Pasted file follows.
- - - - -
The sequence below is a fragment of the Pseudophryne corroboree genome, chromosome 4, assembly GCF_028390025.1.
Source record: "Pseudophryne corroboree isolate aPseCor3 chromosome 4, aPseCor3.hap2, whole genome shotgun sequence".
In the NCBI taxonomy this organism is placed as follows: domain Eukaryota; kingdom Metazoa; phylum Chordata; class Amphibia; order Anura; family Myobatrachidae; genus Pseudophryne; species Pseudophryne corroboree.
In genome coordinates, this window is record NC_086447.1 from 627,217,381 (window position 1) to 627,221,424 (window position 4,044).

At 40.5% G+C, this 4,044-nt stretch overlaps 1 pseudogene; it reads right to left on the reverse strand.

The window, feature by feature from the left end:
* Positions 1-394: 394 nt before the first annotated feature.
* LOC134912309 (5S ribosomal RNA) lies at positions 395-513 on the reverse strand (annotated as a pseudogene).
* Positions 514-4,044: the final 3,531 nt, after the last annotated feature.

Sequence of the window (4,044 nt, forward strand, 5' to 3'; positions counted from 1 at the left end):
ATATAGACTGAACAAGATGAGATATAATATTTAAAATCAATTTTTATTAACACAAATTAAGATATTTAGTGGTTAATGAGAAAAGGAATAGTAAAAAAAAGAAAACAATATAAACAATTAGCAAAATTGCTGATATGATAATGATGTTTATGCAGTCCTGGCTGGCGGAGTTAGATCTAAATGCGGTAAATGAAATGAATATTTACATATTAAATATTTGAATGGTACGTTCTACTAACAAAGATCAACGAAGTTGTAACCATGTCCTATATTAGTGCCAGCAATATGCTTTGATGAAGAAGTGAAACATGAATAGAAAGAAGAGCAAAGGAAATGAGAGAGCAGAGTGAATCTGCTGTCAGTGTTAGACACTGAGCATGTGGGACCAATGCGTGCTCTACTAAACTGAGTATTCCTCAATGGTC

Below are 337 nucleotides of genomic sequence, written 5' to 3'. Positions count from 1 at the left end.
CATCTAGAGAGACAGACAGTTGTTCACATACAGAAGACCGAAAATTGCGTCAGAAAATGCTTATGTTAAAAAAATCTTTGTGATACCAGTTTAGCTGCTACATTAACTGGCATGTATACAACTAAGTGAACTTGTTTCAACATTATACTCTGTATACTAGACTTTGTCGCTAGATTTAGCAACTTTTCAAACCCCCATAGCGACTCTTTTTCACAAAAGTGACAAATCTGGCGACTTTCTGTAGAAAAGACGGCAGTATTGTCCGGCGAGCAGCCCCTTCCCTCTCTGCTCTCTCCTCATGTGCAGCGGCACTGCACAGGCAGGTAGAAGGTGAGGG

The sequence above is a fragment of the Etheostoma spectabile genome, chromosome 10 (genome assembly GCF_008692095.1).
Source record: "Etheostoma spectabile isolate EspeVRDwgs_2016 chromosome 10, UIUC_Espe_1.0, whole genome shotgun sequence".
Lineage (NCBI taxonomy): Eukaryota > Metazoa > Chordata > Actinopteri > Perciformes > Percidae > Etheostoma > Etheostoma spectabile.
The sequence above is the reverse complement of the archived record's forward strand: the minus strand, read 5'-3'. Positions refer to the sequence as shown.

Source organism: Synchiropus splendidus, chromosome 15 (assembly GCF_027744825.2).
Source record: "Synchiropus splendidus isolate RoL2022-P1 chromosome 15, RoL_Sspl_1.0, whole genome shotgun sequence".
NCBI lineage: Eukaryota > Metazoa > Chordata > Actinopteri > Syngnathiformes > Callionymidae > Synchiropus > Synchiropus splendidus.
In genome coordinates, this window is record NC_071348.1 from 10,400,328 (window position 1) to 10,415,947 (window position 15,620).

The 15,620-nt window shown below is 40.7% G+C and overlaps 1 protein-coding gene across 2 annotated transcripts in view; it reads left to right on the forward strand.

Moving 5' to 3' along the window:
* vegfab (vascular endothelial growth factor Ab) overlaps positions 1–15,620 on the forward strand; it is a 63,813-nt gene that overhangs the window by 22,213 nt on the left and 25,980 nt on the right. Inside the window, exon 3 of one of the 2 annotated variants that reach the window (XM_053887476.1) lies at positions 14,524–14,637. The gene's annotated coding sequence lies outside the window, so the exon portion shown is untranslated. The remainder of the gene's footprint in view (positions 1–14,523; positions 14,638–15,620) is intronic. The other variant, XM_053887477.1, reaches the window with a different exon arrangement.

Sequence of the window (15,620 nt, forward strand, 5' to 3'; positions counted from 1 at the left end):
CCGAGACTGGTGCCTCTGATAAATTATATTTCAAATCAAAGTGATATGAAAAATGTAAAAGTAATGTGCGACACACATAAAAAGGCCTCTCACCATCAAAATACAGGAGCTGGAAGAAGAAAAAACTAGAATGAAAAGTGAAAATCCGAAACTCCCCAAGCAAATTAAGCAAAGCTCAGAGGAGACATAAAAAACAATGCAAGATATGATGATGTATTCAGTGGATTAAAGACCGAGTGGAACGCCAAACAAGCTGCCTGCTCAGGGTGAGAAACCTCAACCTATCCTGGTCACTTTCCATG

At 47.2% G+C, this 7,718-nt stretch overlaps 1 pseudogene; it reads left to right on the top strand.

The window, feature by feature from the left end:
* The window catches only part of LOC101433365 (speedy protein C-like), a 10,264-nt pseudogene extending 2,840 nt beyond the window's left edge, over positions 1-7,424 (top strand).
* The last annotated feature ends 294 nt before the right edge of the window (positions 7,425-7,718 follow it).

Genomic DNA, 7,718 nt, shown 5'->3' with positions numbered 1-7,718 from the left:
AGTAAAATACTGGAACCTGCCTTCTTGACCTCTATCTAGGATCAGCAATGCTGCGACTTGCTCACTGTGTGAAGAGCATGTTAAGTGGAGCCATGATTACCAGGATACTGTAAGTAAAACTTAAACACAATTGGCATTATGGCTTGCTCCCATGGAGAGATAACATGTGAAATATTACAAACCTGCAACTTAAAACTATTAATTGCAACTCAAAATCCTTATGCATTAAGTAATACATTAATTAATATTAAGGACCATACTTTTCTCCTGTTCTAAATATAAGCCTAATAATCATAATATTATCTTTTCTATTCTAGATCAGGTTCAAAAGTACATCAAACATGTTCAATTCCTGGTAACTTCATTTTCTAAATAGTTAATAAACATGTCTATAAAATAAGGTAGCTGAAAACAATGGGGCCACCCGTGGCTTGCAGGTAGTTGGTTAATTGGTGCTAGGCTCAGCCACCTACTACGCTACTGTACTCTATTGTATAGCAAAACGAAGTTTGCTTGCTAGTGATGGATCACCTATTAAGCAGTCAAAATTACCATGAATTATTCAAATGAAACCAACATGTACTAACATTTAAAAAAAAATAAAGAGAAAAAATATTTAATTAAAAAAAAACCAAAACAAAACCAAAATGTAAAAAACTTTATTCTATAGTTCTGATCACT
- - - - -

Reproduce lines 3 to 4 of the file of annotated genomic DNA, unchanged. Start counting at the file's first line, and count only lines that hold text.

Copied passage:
In the NCBI taxonomy this organism is placed as follows: domain Eukaryota; kingdom Metazoa; phylum Chordata; class Amphibia; order Anura; family Myobatrachidae; genus Pseudophryne; species Pseudophryne corroboree.
In genome coordinates, this window is record NC_086447.1 from 627,217,381 (window position 1) to 627,221,424 (window position 4,044).